ACCORDING TO MIKE Demeyre, “no data is better than bad data.” That’s why he makes sure that everything is uniform in his research fields — from seed bed, to fertilizer application, to the uniformity of the soil.
Demeyre is the research operations leader for Dow DuPont’s Woodstock location (DowDuPont will be known as Corteva AgroSciences next year). He has been involved in field research of corn, soybeans, and wheat for more than 30 years. During that time, he has learned that good management leads to good data, which in turn leads to successful breeding and field programs. That management includes successfully dealing with both people and equipment.
When it comes to people, Demeyre says making sure everyone knows what’s expected of them — and what’s not expected of them — needs to be the first step at the start of the season. For Demeyre, this applies to his staff as well as any farmer cooperators that they may be involved with.
“You should set expectations and let them know why you are doing something and why it’s important to do it in a specific way, not just how they are supposed to do it,” says Demeyre.
He says that’s something easy that farmers can do themselves if they hire in someone new to work on their operation, particularly if they are inexperienced, are used to doing the work a different way for someone else, or have worked on different equipment.
Demeyre also tries to keep his staff motivated by celebrating key milestones such as when they meet a deadline for shipping or finish planting. They don’t do anything elaborate, typically just a pizza lunch or some other small celebration, but it builds a sense of teamwork and acknowledges the contribution everyone has made to achieving a specific goal.
When it comes to field research, equipment management plays a significant role in Demeyre’s ability to obtain quality results. His team works with specialized equipment, such as a computerized planter, and if it goes down, Demeyre says it basically becomes a giant paperweight because they have to wait for specific components and a specialist to make repairs. That’s why preventative maintenance is key to make sure equipment is working properly and stays in good working order.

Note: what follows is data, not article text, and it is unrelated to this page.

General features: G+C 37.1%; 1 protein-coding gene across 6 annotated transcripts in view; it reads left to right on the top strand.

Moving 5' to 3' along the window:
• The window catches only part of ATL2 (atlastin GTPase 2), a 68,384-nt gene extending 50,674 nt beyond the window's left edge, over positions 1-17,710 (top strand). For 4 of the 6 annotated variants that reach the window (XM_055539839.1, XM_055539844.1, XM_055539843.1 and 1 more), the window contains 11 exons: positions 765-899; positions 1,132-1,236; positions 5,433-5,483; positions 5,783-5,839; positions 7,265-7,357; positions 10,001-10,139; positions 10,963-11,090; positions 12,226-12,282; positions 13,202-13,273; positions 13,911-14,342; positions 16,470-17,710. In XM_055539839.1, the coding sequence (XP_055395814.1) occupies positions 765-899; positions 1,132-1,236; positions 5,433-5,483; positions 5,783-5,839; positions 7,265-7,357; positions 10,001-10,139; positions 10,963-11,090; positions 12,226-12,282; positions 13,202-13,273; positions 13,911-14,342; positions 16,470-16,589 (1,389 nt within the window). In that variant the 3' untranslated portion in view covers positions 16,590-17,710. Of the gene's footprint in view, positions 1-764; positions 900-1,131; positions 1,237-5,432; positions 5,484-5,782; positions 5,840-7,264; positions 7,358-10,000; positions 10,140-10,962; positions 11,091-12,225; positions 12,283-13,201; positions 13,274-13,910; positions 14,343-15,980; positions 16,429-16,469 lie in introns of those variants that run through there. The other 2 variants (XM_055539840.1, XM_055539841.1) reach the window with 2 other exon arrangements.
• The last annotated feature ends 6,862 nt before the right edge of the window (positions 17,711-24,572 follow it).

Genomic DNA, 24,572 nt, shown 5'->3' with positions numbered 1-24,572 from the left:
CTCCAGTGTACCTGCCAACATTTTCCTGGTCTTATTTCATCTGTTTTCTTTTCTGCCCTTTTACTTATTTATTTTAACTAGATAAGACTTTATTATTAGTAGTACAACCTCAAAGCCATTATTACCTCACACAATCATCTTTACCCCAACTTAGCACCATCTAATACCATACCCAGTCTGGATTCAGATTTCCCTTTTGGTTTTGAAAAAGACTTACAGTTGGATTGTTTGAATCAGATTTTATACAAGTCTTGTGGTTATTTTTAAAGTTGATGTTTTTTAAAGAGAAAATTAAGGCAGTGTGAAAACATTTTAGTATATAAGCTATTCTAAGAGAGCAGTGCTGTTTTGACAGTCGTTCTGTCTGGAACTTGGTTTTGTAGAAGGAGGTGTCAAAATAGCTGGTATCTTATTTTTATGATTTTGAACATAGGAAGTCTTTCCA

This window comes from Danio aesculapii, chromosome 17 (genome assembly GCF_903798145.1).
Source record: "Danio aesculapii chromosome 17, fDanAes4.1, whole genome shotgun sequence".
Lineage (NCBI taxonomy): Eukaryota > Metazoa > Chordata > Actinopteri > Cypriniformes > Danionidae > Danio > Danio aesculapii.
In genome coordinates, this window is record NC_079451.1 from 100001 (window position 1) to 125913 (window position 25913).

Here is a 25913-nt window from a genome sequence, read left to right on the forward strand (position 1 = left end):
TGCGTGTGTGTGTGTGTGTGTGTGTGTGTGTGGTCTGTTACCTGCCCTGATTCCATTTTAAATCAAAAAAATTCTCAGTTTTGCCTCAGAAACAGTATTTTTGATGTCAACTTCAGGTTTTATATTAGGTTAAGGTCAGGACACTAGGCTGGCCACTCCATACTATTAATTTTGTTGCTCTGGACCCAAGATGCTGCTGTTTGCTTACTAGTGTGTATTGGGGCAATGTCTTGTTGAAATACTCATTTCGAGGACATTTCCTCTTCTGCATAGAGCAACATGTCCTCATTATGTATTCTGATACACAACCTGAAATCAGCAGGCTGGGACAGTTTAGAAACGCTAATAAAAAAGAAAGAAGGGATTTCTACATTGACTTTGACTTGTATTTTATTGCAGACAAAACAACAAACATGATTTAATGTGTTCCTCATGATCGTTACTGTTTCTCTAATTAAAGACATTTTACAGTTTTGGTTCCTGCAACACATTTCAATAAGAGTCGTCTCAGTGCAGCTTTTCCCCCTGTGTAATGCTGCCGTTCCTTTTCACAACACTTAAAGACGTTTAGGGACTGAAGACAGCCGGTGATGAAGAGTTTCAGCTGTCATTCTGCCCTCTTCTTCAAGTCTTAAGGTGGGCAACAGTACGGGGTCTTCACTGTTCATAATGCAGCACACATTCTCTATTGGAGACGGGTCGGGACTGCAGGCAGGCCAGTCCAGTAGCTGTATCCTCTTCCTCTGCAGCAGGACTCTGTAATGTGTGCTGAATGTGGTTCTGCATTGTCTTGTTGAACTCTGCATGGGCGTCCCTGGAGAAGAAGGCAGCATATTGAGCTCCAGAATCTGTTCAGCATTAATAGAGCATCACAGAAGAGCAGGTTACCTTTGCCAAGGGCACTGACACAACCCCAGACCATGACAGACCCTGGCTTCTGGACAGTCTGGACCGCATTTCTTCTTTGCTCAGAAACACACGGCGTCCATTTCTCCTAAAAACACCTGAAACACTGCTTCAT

Most farmers likely follow that same principle, but Demeyre also reminds farmers to have spare parts on hand to minimize downtime because “nothing breaks down on a rainy day”. In particular, have spares for the parts that you know are problematic.
Regular maintenance and calibration of equipment is also important.
“You want to make sure equipment is calibrated whether planting or harvesting to make sure you are maximizing your yield potential,” says Demeyre.
Part of that comes from familiarizing yourself with the recommended settings and maintenance schedule of any new equipment you get on your farm. And once you start checking your chains and greasing your sprockets, it’s important to note down what work you do when.
“In your owner’s manual you are going to see recommended dates that you should be changing something — let’s say bearings for example — after so many hours some of the bearings that are internal you really need to replace them so they don’t break while you are combining,” says Demeyre. “When you change a bearing or a water pump, did you have a problem after three years? If you did, then in two years you should be thinking about getting it replaced so it doesn’t break down on you.”
Record keeping is also important to double check your yield results.
“When you were planting, what were your settings? Did you get what you wanted?”
For Demeyre, new technology has added updating software to his list of maintenance jobs. He says he always updates to the latest version of software to take advantage of the additional capabilities being offered — but he always keeps a copy of the old version just in case.
Precision agriculture has been really beneficial to his work with research plots. He keeps track of close to 100,000 corn plots in a single year and technology helps him manage the data he collects. Technology helps to remove some of the risks of errors, but there is still a lot of manual input involved. That goes back to the importance of staff training and making sure everyone knows how to perform their tasks. “Errors if caught when they happen can save a project from failure,” says Demeyre.
This article is part of a series which highlights lessons from the 2018 Technician Training workshop which may benefit farmer-members involved with on-farm research or those interested in doing some of their own field experiments. Go to www.ontariograinfarmer.ca to review all articles in the series.
The 2018 Technician Training Workshop was sponsored by C&M Seeds, Cribit Seeds, Dow AgroSciences, Grain Farmers of Ontario, Horizon Seeds, Maizex Seeds, Ontario Ministry of Agriculture, Food and Rural Affairs, SeCan, and the University of Guelph. •